00:05:06
The Gathering efforts. There's a huge trial called the recovery trial which I think is organized here in the UK that where they just said. Look at all these different possible drugs as monoclonal antibodies test dexamethasone. That's hydroxychloroquine the oldest stuff. We don't know what works to do proper clinical trial really fast. People are dying in hospital. We going to figure out what can save a life and we didn't weeks just weeks. We we had really good dates that we were able to say for example of a steroid dexamethasone. It's highly effective and safe, love live and hydroxychloroquine. My dad would attend that doesn't that sort of thing matters. And now of course with desperate for the vaccine and the same questions arise is the vaccine safe is the vaccine effective and we spent quite a lot of time just waiting for the date hasn't come in so you can move too quickly on this, but you can move too slowly as well.

00:06:06
Recently, there's been a push in the UK. And and now that you ask to start giving as many people as possible their first doses of a vaccine instead of holding back some of the vaccine so that people who get their first dose can then get their second dose a few weeks later an idiot here is it giving Morphers doses also offers more people at least some immunity, but the results of the clinical trials that have been done so far were based on two doses. So the evidence is still sort of limited. And so this is a decision that also has to be made with imperfect data and it's become a really like heated thing for some people you can see it very clearly at on an individual basis. I get emails. I presented program for the BBC about the vaccination race now called how to vaccinate the world and people emailed me and they say how it's outrageous. The British government is switched to this car first dose first policy and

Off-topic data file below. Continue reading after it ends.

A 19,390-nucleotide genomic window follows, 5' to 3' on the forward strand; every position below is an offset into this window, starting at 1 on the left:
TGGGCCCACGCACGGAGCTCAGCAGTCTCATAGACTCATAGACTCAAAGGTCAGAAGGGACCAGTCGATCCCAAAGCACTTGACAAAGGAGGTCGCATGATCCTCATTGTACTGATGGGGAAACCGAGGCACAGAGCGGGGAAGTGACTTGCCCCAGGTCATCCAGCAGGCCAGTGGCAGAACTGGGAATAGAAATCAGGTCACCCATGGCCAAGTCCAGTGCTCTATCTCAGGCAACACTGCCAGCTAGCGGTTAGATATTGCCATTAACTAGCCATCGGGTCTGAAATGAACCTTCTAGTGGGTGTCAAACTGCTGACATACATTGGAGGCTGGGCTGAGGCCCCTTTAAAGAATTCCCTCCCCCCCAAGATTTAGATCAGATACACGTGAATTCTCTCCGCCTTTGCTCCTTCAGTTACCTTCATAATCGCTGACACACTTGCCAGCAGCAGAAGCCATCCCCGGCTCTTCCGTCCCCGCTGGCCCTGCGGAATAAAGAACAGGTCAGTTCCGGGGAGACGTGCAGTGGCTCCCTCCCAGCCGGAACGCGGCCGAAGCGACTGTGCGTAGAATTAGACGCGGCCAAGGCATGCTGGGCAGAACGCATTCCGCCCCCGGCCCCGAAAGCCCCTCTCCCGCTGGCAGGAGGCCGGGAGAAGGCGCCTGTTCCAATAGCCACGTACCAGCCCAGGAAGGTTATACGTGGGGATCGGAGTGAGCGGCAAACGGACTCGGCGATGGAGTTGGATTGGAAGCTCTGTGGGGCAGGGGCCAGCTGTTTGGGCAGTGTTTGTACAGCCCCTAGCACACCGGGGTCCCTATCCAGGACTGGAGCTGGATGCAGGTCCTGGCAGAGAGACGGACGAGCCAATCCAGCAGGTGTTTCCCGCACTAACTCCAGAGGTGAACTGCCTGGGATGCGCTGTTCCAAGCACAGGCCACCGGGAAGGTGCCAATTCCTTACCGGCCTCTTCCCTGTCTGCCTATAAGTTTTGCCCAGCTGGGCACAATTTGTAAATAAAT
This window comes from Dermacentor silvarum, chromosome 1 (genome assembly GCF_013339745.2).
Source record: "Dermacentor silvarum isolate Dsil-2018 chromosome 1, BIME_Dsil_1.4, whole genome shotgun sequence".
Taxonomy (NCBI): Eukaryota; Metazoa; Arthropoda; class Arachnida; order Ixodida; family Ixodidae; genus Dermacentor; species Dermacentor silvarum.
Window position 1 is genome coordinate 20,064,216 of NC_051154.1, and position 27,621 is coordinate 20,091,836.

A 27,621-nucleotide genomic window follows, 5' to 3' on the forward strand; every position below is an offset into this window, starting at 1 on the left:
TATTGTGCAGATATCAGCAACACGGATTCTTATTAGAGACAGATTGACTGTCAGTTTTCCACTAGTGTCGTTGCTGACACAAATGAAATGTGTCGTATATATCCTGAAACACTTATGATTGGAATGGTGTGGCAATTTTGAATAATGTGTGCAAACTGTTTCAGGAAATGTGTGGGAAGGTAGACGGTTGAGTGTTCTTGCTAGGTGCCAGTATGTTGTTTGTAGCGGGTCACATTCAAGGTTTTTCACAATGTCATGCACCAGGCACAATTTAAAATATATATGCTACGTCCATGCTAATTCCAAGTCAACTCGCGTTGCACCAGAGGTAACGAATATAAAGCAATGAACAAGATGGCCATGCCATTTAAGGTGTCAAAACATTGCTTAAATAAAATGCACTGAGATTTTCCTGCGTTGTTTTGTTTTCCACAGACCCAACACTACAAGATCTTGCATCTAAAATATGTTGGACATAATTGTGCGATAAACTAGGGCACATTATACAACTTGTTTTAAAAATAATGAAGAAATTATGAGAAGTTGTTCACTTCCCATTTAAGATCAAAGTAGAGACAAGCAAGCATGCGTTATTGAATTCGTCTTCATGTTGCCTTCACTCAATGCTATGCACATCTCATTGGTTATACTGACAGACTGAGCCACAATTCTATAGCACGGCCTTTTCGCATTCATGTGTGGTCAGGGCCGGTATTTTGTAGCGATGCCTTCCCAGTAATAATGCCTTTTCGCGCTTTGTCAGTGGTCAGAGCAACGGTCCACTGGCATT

00:07:06
My mother was going to get her second dose and now she has to wait for her second dose and I'm thinking my. 77 he hasn't had his first dose yet. I do write that in response because I totally understand where they're coming from. But everyone who's complaining they haven't got the second dose to someone else is waiting for the first time. These are not straightforward problems while I think we should do by the way, if we don't have the evidence space or we could get it really quickly. We run some some quick rigorous randomized trials, we could find out whether delaying the second dose for a three-months causes a problem or or doesn't my guess is not that's what the my reading of the evidence. That's how I found in the only way to find out if you want to run to my smile and we could do that. I think Lee if we wanted to if we could be bald heads together back together. Yeah Tim this is this is also just a really good example that shows why it's so important to have good data, but also that there are real people behind the data behind the nun.

00:08:06
Yeah, it was the early chapters in the book emphasizes the challenge of trying to combine your personal experience with the data and not privileged one over the other most people would would be like, all right, I believe what I see with my own eyes and that's that's evidence to me and then not interested in what's in the spreadsheets, but I think that Geeks like you and me and I mean not in Thank You. Marvin way. We may be 10 to privilege the spreadsheet a bit too much and to Value the day to a bit too much and data in statistics. Probably gathered can tell us. Hello. I think he wants to be robbed of thin and Miss lot of detail and the best view the wisest you comes when you're able to synthesize your own experience your personal experience the human stories behind the data, but also walks in the spreadsheet. You need both to Williamstown the world

00:09:06
Detective 10 easy rules to make sense of Statistics is out in the US in early February, but it is already available to pre-order this episode of the indicator was produced by Timbaland fact check by Sean Saldana indicator is edited by Patty Hirsch and it is a production of NPR.

00:09:29
Which civil unrest the pandemic and the economic crisis you want to know what's happening right when you wake up and that's why there is up first the news you need in about 10 minutes from NPR news. Listen everyday.
Translate the current page